Could this be the next step to true ‘hands free’ capability with Sony’s unique gesture control technology feature?
The Japanese electronics giant Sony has unveiled a smartphone that allows the users to browse the web by hovering a finger above the links. This is described as a “floating touch” user-interface.
The Xperia Sola handset is due to be on sale in the second half of 2012 but there is already controversy if this will catch on.
There are a number of firms that have been exploring gesture control possibilities with giants such as Apple, Microsoft, US chip maker Qualcomms well as small start ups developing camera-based touchless technology. The aim is to allow users to perform tasks using gestures such as snapping fingers, clapping in order to answer the phone, navigate the web and flicking through photos.
How is Sony’s feature unique?
A user’s finger will essentially act as a mouse cursor, highlighting a link. Once selected, it can be activated it with a single tap.
Calum MacDougall of Sony Mobile Communications called the phone’s technology “a sense of magic”.
Location-based social network Loopt, has been acquired last week for $43.4 million in cash by Green Dot, a U.S. provider of prepaid Mastercard and Visa cards. Created in 2005, Loopt has truly been the pioneer in location-based social app. The goal of this acquisition is to offer Green Dot a fully assembled team to pursue its mobile strategy in mobile wallets, rewards and payment solutions for retailers.
Loopt’s current headquarters in Mountain View, California will become the new Silicon Valley hub for Green Dot’s mobile technology and product development team.
Technology and Intellectual Property
Loopt had developed a lot of technologies. Loopt has been also a provider of hosted wireless location infrastructure to some North American telcos, including U.S. Cellular Loopt has worked with U.S. Cellular on various location experiences for its customers, including mapping and geo-location apps.In its press release Green Dot also mentions Loopt intellectual property:
“Loopt holds several patents that are applicable to mobile marketing in the context of location-based messaging delivered real-time to a mobile handset. Green Dot believes that these patents will be important strategic assets as it pursues its mobile business opportunities.”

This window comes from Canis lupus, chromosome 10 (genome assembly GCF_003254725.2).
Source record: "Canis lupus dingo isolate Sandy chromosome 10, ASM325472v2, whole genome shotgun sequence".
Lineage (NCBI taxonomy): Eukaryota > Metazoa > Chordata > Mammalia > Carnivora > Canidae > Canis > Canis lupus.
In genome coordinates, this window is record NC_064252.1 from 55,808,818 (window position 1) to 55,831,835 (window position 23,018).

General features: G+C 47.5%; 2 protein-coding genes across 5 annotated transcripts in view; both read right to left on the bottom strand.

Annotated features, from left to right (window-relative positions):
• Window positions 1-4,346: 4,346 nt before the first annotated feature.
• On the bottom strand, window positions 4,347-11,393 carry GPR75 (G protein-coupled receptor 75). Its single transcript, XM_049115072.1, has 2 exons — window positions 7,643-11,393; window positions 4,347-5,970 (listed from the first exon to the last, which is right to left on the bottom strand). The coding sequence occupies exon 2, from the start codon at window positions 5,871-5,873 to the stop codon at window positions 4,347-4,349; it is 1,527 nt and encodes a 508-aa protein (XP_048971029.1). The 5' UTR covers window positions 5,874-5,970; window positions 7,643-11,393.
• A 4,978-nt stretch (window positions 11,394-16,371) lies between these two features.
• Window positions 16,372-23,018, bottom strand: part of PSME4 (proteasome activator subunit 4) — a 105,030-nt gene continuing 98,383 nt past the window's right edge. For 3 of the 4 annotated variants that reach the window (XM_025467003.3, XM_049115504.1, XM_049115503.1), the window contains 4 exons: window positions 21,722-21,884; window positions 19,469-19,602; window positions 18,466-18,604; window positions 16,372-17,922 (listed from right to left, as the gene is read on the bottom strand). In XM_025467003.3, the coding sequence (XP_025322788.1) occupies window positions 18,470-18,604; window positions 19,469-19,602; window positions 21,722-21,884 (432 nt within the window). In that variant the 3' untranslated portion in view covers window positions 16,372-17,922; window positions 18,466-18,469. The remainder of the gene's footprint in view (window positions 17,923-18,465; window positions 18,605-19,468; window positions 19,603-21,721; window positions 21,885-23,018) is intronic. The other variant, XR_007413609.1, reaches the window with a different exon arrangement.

Near Field Communication technology has been a reality for some time now and is only now starting to find a strong base in the mobile phone area. Google has invested in the technology and is included NFC in both the Nexus and Galaxy Nexus. This has been primarily to support features such as file-sharing with Android Beam and contactless payments for Google Wallet.
The Xperia S comes with a set of key-ring style Smart Tags, allowing to ingeniously allow you to alter the status of your NFC-packing phone simply by swiping it over the top. The following video is a handy kind to show how this technology works without purchasing the new Xperia S.
The main proviso is the Andoid handset has NFC capability. The unit shown in the video is the Galaxy Nexus and will work with older Nexus S.
How does is work?
NFC is a wireless protocol allowing data to be passed between two devices. The NFC tags require no power to function and are therefore passive. The tag takes a small amount of power from the NFC device thus enabling the tag to transfer data over a short distance.
When an active device, such as the phone, ‘touches the Tag, the information stored in it is transferred to the phone. This could be any where from line of text, contact information to even an instruction performing a certain activity.